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Glock G38 and G39 Compact Pistols

If you’re looking for power, accuracy, and reliability in a small frame, check out these concealable Glocks.

October 01, 2005  |  by Paul Scarlata - Also by this author

Today's police handgun market abounds with full-sized, medium-sized, and compact .45 ACP pistols. But until recently the designers of these weapons all labored under a seemingly insurmountable constraint: size.

When you build a pistol for a cartridge whose bullet approaches one-half inch in diameter and whose overall length can be as much as 1.275 inches from nose to primer, even the most sub-compact pistol in .45 ACP is going to be cursed with a generously dimensioned grip.

Grip size is not an issue for officers with large hands. But if you have small hands, grip size can be a critical concern when selecting a duty, off-duty, or backup pistol. This is why officers with smaller hands have generally favored 9mm and .40 S&W caliber pistols. Still, some of these officers wanted .45 ACP pistols for more punch and sacrificed capacity to get it.

A New Cartridge

For quite some time, Glock has offered several pistols chambered for the .45 ACP round. Then a couple of years ago when the company queried its customers as to the type of pistol they would like to see next manufactured by Glock, the consensus was "...a .45 the size of the G17/22."

The firearms designers at Glock scratched their heads. Then they went to work. The solution to this conundrum turned out to be quite simple: if the .45 ACP won't fit the pistol, make a .45 caliber cartridge that will.

Glock did just that. In 2003, in cooperation with Speer, Glock introduced a proprietary cartridge that would fit into a G17/22 sized pistol, the .45 Glock Auto Pistol (G.A.P.). The .45 G.A.P.'s case measures 0.775 inches in length, but its overall length is 1.070 inches, slightly shorter than the 9mm Parabellum.

It is loaded to the same maximum average pressures as the .45 ACP +P (23,000 psi), which is less than that of the 9mm Parabellum and .40 S&W (35,000 psi). This allows the .45 G.A.P. to fit a wide range of compact and sub-compact sized pistols. For officers who desire a pistol with the performance of the .45 ACP, but who have smaller hands, the .45 G.A.P. is a wish come true.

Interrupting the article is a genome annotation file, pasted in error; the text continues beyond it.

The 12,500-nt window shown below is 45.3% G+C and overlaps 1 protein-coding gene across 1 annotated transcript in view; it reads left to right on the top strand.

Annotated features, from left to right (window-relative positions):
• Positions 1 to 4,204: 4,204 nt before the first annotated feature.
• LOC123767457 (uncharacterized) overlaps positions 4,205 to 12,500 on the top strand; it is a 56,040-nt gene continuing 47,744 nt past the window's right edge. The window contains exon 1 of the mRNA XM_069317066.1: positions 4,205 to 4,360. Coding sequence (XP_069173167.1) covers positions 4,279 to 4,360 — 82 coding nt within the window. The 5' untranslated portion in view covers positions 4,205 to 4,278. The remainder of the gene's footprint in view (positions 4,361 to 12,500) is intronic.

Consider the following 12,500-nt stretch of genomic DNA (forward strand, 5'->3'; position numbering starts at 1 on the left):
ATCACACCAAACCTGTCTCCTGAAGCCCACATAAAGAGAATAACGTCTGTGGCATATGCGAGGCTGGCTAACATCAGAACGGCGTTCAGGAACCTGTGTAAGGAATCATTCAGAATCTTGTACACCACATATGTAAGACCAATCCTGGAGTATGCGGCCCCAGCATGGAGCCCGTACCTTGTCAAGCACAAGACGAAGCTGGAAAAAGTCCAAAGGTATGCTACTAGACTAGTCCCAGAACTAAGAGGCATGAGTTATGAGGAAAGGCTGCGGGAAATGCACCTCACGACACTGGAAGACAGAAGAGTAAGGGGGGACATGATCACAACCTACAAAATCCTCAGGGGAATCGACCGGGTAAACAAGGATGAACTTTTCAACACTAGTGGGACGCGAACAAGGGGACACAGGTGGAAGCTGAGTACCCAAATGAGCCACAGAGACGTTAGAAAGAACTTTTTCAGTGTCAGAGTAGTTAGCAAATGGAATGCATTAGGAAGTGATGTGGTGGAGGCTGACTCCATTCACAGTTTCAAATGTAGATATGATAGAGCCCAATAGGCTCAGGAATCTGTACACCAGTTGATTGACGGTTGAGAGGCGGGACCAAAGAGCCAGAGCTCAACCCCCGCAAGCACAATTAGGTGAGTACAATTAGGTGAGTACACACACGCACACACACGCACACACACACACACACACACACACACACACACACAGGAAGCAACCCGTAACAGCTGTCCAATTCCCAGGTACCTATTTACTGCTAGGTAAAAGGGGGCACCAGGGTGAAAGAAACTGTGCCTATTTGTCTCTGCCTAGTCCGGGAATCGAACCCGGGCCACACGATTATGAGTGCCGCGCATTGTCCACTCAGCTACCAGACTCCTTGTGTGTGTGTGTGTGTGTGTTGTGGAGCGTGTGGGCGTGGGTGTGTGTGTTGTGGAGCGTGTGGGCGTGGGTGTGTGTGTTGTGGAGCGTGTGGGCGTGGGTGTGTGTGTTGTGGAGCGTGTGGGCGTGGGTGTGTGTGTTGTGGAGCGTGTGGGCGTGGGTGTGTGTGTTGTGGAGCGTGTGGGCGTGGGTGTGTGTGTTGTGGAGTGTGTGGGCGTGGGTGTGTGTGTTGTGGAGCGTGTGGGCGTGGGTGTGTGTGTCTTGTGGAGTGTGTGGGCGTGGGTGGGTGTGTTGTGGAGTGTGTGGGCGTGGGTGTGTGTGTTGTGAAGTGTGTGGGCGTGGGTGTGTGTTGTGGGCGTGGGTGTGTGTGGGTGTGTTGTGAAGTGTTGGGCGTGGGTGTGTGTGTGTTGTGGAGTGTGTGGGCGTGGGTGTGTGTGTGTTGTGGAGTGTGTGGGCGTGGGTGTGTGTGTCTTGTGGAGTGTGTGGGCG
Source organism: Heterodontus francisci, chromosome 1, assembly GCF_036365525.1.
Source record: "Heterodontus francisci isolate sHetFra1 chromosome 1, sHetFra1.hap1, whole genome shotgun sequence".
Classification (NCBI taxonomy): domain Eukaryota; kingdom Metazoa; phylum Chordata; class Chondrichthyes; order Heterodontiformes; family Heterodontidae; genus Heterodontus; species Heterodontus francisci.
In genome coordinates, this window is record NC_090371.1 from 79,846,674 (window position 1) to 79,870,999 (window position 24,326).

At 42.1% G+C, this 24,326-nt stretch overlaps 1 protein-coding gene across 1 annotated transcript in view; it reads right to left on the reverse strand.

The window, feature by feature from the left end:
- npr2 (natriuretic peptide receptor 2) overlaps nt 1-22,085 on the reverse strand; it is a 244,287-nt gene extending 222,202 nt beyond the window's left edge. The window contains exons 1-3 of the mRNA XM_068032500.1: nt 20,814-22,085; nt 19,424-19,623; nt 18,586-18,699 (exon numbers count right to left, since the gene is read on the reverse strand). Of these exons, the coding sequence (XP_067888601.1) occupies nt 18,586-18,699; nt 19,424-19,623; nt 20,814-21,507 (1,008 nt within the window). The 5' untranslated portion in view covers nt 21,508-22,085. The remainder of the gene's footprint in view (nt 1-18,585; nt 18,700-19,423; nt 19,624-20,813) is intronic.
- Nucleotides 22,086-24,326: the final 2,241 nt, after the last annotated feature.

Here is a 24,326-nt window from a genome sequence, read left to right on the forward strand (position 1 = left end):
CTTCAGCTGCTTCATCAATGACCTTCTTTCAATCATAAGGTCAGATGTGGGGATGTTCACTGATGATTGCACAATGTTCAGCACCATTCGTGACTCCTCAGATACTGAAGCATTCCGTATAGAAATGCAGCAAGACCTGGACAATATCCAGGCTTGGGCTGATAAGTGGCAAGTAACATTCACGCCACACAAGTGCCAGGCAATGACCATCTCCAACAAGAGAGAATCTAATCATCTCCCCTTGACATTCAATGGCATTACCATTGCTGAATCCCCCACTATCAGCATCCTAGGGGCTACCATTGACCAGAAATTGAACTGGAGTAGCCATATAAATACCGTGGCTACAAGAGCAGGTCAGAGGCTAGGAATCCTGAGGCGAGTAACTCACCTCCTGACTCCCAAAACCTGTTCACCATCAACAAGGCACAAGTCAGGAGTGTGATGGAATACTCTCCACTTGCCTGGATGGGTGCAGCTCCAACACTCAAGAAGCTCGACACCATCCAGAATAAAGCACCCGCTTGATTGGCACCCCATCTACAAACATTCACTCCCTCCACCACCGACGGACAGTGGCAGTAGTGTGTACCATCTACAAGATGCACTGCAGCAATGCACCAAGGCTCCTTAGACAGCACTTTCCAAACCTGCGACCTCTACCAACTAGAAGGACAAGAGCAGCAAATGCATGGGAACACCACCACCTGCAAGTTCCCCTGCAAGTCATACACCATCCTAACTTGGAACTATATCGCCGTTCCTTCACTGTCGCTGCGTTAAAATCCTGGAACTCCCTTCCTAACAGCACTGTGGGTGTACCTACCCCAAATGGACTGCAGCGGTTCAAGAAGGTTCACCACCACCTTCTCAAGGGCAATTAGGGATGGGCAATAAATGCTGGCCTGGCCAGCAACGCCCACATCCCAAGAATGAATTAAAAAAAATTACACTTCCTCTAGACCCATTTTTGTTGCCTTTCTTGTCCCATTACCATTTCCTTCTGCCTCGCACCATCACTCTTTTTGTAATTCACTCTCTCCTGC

Glock's first .45 G.A.P. pistol, the G37, features a grip frame the same size as the G17/22 pistols. But so as to accommodate the larger cartridge, the width, height and mass of the slide were increased slightly. It's been a big success.

That's why Glock recently released two new models in the .45 G.A.P. line, the compact G38 and sub-compact G39. Except for their larger slides, these guns approximate the dimensions of the G19/22/32 and G26/25/33 pistols, and were designed specifically for concealed carry by plainclothes and off-duty police officers.

I have often been criticized for saying, "A Glock, is a Glock, is a ..." Well you get my drift. But this should in no way be construed as a slam against Glock. One of the Glock's biggest advantages as a service pistol is that, regardless of which model you choose, the operating drill, method of field stripping, location of controls, etc., are exactly the same. An officer can pick up any Glock pistol in any caliber and operate it as easily as any other Glock.

There's another reason that Glock pistols are so popular with police agencies: Glock offers each officer a pistol for each need that he or she may have. On patrol or in day-to-day operations, the officer can carry a full-size duty weapon. Off-duty, undercover, or as a backup weapon, the officer can carry a compact or sub-compact that is a scaled-down version of his or her duty weapon, that works the exact same way, and that accepts the same magazines.

This makes it very easy for an officer to transition from his or her duty gun to a backup or concealed pistol. It's a great advantage of the Glock line. Hence, the .45 G.A.P. line now includes the full-size G37, the compact G38, and the sub-compact G39.

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